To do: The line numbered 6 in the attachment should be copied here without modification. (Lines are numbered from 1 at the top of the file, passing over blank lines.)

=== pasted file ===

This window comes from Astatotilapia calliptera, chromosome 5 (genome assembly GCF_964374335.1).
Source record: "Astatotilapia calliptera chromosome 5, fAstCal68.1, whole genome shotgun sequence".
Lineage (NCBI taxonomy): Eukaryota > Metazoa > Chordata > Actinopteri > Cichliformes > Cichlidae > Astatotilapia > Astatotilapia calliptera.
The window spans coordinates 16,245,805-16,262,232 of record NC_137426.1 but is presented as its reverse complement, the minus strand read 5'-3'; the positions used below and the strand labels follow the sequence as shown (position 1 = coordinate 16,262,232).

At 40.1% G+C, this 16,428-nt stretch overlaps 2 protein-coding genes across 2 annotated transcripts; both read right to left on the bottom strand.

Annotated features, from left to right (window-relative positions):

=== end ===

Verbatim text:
Annotated features, from left to right (window-relative positions):